The key question to ask is whether the yen will reverse its trend and fall back to its previous levels. According to ING, it is possible, but only for a few years.
ING's long-term USD/JPY forecast
ING's long-term USD/JPY forecast is for the yen to weaken against the Dollar in the next couple of years. This is because the US economy is on track to outpace Japan's growth by 2021. That means the Japanese yen will be unable to provide as much
support as it did during the previous two years.
ING's long-term USD/JPY outlook also takes into account the potential for the Bank of Japan to move away from its YCC policy, which has kept interest rates negative for a variety of reasons. Despite that, the Japanese authorities will still need to implement policies to keep the yen from gaining support.
The yen has been declining against the dollar since early in the year. With the US Federal Reserve raising its main interest rate, the Japanese currency has been dragged lower as well. Fortunately, the yen's decline is expected to slow in the months to come. Still, there are plenty of reasons to be cautious about the Japanese currency.
For example, a sharp fall in equity markets could drag US yields downward. This could mean the USD/JPY pair loses substantial value. Likewise, a lack of confidence in the dollar may cause investors to seek out other investments. It is important to note that the USD/JPY pair's short-term trading opportunities will depend on US bond yields, the Federal Reserve, and broader market risk sentiment. Additionally, it is also crucial to monitor Japanese interest rates.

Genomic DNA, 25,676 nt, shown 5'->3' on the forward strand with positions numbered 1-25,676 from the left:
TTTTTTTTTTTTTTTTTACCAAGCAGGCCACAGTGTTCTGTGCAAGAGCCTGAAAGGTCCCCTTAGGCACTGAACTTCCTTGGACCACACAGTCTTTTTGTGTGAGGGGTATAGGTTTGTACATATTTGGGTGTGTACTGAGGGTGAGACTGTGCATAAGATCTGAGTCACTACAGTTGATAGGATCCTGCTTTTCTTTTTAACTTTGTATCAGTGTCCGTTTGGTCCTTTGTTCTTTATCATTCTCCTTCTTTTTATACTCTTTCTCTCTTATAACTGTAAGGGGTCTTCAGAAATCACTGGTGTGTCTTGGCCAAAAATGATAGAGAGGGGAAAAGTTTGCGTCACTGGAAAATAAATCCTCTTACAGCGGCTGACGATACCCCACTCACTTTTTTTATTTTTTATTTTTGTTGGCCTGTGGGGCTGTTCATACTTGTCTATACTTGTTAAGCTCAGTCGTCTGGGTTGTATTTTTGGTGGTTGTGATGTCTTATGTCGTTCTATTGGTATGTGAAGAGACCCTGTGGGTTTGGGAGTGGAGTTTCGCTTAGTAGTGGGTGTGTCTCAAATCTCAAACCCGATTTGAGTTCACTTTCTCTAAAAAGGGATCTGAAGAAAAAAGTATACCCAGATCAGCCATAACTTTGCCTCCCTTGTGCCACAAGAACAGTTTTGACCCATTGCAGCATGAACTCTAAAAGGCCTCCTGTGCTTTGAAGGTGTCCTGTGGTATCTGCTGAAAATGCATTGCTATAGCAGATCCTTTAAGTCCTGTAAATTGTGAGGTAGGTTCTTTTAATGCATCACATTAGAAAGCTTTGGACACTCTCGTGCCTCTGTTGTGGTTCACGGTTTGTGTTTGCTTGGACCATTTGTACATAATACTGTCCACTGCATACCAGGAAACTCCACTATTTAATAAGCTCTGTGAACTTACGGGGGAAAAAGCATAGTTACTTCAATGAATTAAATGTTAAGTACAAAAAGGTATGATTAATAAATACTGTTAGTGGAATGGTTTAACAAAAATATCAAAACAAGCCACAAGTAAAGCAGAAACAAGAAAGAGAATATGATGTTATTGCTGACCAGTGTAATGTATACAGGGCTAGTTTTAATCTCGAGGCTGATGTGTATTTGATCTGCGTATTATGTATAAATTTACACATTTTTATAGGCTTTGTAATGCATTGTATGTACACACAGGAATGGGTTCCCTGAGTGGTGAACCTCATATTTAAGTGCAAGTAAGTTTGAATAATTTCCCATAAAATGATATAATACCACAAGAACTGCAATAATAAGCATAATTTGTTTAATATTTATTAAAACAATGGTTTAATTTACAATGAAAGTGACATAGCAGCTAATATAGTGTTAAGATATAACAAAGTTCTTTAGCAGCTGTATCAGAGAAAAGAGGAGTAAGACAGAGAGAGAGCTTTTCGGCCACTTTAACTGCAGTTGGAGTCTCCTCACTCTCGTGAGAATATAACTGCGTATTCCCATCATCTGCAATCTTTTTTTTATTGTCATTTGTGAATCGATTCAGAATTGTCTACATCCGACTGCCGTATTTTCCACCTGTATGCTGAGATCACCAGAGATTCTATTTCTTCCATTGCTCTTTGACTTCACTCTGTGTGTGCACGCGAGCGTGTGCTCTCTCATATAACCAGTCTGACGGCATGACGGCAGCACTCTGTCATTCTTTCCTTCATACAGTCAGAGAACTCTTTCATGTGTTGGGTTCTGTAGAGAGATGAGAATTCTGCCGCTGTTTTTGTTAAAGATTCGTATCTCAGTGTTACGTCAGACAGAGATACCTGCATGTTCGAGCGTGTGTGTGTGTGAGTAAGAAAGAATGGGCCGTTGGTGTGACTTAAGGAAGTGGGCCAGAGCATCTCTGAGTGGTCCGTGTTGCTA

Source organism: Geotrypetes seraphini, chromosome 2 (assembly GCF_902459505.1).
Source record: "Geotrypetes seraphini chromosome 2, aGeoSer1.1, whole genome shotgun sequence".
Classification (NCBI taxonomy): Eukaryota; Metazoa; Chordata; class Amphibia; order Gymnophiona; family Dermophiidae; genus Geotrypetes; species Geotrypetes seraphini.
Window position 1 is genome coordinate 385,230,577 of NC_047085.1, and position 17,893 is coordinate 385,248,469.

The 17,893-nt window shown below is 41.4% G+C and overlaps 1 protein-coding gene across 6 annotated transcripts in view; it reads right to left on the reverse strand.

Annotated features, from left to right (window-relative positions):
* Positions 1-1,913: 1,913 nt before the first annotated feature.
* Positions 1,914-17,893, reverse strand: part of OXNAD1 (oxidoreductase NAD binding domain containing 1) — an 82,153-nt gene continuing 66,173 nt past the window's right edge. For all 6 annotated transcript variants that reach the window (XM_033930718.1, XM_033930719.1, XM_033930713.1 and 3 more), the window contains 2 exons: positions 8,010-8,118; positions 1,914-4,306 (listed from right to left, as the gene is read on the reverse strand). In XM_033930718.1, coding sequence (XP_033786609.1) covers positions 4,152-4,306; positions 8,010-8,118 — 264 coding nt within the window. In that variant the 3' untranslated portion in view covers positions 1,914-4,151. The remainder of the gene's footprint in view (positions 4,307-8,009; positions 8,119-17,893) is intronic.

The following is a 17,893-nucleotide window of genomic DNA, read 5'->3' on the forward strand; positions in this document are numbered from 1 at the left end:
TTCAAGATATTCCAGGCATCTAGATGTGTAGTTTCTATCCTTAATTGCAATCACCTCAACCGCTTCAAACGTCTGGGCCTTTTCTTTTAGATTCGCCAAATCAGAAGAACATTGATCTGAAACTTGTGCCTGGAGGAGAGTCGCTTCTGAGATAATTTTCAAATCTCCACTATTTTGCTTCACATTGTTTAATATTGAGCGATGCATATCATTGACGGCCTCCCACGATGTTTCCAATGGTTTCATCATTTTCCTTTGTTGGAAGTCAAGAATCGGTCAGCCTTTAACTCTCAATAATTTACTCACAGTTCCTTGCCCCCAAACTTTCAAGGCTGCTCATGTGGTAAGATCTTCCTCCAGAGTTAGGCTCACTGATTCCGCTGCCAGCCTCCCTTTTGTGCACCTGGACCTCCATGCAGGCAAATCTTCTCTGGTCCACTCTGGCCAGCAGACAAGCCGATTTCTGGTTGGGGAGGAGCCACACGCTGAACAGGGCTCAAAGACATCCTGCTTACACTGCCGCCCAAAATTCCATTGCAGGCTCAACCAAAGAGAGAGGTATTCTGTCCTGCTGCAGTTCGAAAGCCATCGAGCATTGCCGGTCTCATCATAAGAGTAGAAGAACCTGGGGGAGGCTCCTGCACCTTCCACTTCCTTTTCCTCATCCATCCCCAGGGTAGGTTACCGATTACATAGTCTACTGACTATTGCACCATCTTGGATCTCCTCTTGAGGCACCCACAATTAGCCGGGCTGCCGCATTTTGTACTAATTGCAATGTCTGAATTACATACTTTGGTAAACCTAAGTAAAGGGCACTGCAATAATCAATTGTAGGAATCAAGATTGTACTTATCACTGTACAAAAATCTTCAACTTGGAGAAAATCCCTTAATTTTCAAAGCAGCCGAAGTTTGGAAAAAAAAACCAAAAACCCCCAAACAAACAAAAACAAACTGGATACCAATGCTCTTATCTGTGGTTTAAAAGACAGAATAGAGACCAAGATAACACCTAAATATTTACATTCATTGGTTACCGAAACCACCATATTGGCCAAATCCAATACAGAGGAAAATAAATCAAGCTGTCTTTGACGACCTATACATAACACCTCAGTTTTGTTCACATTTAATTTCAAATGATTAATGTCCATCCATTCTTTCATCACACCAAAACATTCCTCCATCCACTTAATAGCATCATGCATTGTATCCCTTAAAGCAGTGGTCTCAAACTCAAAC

The Bank of Japan has continued its monetary easing program this year, keeping its benchmark rate ultra-low. However, the MoF's intervention in the market has had little impact on the yen's downward trend. ING Economics expects the BoJ to continue its monetary easing efforts through 2023, but only if inflation is still below the 1% target set by the Fed.
Similarly, Goldman Sachs Group Inc. and Citibank are both lowering their yen expectations. These analysts see the dollar-yen trading at 145 by the end of the year, a level that extends a 24-year low.
The yen is not a safe haven for investors, however. It has been losing more than a fifth of its value against the dollar in the past year. In addition, the currency has been on track for its worst annual decline. While the risk appetite remains high, the
yen has been weakened by factors beyond its control.
The USD/JPY pair is currently ranging between 140 and 145, a range that should not be underestimated. Traders should remain alert for the FOMC policy meeting on December 13-14. Depending on the outcome, this will set the tone for the next leg of the directional move. If US and Japanese bond yields start to move upward, the pair should take some momentum from this.